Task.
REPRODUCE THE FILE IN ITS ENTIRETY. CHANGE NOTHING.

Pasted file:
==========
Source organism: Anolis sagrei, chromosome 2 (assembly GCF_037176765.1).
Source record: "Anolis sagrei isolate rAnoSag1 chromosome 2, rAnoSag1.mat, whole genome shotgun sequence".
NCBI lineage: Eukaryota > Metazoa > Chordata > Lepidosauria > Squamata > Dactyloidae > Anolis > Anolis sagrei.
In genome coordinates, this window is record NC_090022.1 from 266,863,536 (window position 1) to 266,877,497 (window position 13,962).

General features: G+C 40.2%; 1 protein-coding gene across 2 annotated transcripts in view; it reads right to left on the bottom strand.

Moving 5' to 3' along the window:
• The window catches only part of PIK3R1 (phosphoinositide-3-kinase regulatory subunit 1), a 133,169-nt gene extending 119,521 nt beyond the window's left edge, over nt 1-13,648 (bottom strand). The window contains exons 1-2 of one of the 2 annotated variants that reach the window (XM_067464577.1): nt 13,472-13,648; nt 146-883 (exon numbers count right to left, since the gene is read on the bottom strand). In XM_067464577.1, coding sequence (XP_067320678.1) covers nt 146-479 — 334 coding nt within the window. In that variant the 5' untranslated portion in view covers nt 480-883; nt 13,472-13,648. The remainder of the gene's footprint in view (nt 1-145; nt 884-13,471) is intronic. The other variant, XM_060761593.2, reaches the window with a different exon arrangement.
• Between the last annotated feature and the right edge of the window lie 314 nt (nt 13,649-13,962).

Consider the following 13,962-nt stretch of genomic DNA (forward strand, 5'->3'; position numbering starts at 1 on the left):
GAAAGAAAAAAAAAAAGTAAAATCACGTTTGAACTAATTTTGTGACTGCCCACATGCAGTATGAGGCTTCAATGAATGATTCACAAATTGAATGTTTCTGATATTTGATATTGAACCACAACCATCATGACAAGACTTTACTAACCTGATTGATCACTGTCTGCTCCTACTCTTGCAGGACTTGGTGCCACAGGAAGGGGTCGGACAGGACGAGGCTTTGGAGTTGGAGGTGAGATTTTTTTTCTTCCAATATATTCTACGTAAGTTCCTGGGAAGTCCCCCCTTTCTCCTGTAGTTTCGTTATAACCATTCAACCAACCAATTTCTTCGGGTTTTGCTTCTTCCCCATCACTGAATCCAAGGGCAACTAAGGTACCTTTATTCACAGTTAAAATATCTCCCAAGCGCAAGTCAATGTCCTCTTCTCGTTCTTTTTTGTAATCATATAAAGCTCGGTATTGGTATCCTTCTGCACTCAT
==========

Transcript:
Source organism: Anolis sagrei, chromosome 2 (assembly GCF_037176765.1).
Source record: "Anolis sagrei isolate rAnoSag1 chromosome 2, rAnoSag1.mat, whole genome shotgun sequence".
NCBI lineage: Eukaryota > Metazoa > Chordata > Lepidosauria > Squamata > Dactyloidae > Anolis > Anolis sagrei.
In genome coordinates, this window is record NC_090022.1 from 266,863,536 (window position 1) to 266,877,497 (window position 13,962).

General features: G+C 40.2%; 1 protein-coding gene across 2 annotated transcripts in view; it reads right to left on the bottom strand.

Moving 5' to 3' along the window:
• The window catches only part of PIK3R1 (phosphoinositide-3-kinase regulatory subunit 1), a 133,169-nt gene extending 119,521 nt beyond the window's left edge, over nt 1-13,648 (bottom strand). The window contains exons 1-2 of one of the 2 annotated variants that reach the window (XM_067464577.1): nt 13,472-13,648; nt 146-883 (exon numbers count right to left, since the gene is read on the bottom strand). In XM_067464577.1, coding sequence (XP_067320678.1) covers nt 146-479 — 334 coding nt within the window. In that variant the 5' untranslated portion in view covers nt 480-883; nt 13,472-13,648. The remainder of the gene's footprint in view (nt 1-145; nt 884-13,471) is intronic. The other variant, XM_060761593.2, reaches the window with a different exon arrangement.
• Between the last annotated feature and the right edge of the window lie 314 nt (nt 13,649-13,962).

Consider the following 13,962-nt stretch of genomic DNA (forward strand, 5'->3'; position numbering starts at 1 on the left):
GAAAGAAAAAAAAAAAGTAAAATCACGTTTGAACTAATTTTGTGACTGCCCACATGCAGTATGAGGCTTCAATGAATGATTCACAAATTGAATGTTTCTGATATTTGATATTGAACCACAACCATCATGACAAGACTTTACTAACCTGATTGATCACTGTCTGCTCCTACTCTTGCAGGACTTGGTGCCACAGGAAGGGGTCGGACAGGACGAGGCTTTGGAGTTGGAGGTGAGATTTTTTTTCTTCCAATATATTCTACGTAAGTTCCTGGGAAGTCCCCCCTTTCTCCTGTAGTTTCGTTATAACCATTCAACCAACCAATTTCTTCGGGTTTTGCTTCTTCCCCATCACTGAATCCAAGGGCAACTAAGGTACCTTTATTCACAGTTAAAATATCTCCCAAGCGCAAGTCAATGTCCTCTTCTCGTTCTTTTTTGTAATCATATAAAGCTCGGTATTGGTATCCTTCTGCACTCAT